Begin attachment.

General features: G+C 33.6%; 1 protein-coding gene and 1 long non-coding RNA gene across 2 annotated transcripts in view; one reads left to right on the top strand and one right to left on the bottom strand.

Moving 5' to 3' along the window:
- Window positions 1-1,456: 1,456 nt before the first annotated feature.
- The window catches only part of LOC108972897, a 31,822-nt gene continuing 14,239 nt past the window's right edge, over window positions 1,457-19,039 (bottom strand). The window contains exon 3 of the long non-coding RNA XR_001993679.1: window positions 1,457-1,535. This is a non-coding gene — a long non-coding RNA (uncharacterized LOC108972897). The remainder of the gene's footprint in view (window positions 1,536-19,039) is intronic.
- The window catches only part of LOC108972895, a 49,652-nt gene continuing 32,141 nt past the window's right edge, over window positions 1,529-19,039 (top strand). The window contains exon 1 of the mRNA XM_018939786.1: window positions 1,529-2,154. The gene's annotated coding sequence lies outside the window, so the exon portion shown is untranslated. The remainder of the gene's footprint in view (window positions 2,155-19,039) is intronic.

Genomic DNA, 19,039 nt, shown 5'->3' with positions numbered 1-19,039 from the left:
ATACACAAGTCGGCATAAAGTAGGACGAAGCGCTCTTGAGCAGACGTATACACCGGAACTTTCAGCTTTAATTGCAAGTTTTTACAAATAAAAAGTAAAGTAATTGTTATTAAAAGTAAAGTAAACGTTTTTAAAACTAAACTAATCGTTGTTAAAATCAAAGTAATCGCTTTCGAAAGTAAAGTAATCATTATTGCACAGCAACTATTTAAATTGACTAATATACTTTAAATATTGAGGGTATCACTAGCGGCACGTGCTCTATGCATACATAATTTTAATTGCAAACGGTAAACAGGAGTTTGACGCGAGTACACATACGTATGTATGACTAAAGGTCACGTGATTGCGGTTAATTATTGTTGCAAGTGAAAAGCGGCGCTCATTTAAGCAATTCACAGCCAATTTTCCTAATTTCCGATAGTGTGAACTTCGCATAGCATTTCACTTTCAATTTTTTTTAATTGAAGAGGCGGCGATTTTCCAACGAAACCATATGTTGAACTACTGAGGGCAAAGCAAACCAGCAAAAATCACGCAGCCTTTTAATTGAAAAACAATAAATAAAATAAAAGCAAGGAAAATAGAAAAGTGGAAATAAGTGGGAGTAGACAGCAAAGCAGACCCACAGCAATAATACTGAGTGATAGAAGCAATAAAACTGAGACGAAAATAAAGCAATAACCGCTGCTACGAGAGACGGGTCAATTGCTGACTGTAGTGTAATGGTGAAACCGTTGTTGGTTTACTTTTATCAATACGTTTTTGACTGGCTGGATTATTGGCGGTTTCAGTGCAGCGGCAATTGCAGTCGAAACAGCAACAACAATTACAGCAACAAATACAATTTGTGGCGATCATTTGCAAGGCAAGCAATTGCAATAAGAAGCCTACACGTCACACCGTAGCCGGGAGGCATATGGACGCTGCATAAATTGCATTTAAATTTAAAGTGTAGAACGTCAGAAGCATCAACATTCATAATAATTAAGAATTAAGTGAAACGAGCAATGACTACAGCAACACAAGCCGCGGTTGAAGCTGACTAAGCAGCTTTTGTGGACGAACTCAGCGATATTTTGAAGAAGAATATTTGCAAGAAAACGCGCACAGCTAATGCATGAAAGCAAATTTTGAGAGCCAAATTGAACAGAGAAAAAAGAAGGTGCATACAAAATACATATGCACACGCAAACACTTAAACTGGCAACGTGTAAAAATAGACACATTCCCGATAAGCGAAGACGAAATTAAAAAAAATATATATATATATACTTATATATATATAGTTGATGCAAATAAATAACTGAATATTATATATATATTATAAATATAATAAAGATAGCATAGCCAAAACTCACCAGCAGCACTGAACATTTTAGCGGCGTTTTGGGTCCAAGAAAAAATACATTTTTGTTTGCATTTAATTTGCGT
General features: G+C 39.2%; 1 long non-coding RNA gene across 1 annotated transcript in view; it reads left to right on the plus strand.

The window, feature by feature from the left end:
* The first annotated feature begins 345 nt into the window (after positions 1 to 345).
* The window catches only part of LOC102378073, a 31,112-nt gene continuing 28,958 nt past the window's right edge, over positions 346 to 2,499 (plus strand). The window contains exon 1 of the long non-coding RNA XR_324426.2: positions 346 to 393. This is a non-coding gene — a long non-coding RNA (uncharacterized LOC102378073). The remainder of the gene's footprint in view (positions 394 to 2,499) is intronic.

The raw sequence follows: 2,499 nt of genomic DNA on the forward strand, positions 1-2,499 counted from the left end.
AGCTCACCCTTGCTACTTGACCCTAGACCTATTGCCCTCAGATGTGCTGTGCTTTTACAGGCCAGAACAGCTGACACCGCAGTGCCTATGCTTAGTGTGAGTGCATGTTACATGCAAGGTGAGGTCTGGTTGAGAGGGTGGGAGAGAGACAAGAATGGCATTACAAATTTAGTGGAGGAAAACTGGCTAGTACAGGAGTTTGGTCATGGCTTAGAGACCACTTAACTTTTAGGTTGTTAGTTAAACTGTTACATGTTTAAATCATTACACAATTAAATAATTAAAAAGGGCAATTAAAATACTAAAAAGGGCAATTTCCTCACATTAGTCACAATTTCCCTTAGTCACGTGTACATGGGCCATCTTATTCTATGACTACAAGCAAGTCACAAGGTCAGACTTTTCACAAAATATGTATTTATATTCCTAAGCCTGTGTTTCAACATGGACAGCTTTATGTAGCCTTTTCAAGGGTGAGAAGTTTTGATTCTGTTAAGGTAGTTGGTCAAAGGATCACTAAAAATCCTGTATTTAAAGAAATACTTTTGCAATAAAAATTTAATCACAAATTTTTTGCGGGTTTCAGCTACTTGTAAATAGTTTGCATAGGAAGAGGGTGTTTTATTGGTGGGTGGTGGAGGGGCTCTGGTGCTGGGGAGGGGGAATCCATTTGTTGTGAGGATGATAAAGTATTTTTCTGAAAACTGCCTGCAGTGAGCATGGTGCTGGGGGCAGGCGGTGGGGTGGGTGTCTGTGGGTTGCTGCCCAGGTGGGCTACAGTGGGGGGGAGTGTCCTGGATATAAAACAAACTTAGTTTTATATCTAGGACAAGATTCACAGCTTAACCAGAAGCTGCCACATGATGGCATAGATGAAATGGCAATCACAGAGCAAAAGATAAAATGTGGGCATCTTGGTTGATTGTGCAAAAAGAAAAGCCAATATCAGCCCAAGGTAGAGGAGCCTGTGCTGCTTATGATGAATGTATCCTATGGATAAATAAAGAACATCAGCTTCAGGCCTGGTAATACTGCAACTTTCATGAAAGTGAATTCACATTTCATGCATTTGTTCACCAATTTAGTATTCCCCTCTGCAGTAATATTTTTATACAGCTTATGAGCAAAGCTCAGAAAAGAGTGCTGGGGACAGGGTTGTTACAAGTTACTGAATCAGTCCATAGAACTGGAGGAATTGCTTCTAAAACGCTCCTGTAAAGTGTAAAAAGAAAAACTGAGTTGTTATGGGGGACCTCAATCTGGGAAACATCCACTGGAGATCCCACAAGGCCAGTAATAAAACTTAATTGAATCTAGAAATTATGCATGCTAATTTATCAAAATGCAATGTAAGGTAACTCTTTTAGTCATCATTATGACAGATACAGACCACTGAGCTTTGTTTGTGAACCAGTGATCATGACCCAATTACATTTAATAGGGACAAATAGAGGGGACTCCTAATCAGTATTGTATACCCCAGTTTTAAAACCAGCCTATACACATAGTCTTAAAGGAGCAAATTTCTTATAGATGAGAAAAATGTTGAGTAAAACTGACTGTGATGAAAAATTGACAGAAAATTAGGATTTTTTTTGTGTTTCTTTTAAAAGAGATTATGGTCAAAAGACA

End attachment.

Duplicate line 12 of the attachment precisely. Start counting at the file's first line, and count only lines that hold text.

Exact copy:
The raw sequence follows: 2,499 nt of genomic DNA on the forward strand, positions 1-2,499 counted from the left end.